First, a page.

It's quite common to wonder how you measure up against other people. It's easy to see who is better dressed or more attractive or more successful just by meeting them at a party, but how can you tell whether you're smarter than the home builder who built your new deck? One method of measuring and comparing intelligence is via IQ scores. If you're wondering how to determine yours and how to interpret the score you already have, this article should be able to help.
IQ stands for "intelligence quotient" and it is a number between zero and 200 used to represent a person's intelligence. There are many different IQ tests, but most stick to the same types of logic and reasoning problems and judge the results in such a way as to be able to divide people into intelligence groups based on a standard deviation of 15 points. The higher your IQ score, the more likely it is that you will succeed academically, though this is not necessarily an indicator that you will succeed.
Questions on an IQ test have to have easily quantifiable answers so that there is no ambiguity in the results, which are usually calculated by a machine. Questions focus on verbal understanding, math, special perception, logic, and pattern recognition, with some questions seeming to resemble paintings that must be folded up in your head. It is possible to excel at one part of the IQ test and do poorly in others. Likewise it is possible to score better if you are better educated in math and English.
According to the Terman classification, 84-100 is the range for average intelligence. Scores of 68-84 are said to represent a dull intellect while 52-68 is a borderline deficiency and anything under 52 is deficient. If you score 101-113 in this classification you are above average, and if you win a car you can't feel better than if you score above 114, because that is considered genius or near genius. The alternative system, the Wechsler System, is used to score tests for children. Scoring higher than 98% of the population qualifies you for membership in MENSA.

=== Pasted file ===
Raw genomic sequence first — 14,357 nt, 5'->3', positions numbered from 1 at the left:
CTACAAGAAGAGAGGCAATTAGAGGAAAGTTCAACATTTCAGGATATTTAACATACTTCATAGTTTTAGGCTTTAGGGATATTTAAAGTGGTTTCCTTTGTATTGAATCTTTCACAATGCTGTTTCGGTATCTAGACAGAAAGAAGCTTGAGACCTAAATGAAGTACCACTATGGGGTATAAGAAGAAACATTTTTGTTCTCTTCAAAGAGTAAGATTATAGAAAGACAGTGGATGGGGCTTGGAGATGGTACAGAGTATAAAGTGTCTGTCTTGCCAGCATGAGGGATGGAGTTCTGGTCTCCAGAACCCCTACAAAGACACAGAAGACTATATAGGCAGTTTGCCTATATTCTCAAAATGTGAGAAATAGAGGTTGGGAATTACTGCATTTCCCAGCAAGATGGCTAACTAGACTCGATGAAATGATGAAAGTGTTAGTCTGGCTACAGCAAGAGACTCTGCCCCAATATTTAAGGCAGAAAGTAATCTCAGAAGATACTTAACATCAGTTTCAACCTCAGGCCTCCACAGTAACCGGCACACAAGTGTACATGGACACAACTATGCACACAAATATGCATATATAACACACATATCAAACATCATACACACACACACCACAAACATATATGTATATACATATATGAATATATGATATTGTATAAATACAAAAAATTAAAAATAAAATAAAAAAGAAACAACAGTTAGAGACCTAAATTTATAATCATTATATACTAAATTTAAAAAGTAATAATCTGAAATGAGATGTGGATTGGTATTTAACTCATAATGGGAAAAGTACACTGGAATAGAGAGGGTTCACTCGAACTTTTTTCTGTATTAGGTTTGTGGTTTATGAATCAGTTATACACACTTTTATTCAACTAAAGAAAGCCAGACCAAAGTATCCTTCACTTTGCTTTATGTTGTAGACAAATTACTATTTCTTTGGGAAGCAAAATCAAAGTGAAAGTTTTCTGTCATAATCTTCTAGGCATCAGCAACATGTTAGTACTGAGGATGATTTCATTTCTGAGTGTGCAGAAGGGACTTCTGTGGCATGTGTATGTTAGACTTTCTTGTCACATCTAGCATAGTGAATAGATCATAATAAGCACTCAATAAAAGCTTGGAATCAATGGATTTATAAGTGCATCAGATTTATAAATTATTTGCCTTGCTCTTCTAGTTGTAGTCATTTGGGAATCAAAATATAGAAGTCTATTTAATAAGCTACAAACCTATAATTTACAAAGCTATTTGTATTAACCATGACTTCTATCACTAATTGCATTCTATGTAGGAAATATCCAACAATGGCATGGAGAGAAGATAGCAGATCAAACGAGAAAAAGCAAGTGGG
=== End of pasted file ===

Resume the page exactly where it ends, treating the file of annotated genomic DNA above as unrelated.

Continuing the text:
Since the IQ test focuses on cold logic and reasoning, many people agree that it is not an accurate representation of the full cognitive ability of a person. Emotional intelligence, for instance - the type of instinct that allows you to relate to others successfully - is not taken into account in the IQ test. Likewise, it cannot be used to measure the intelligent of dyslexics and motivation to do well in test taking is also a factor in the results.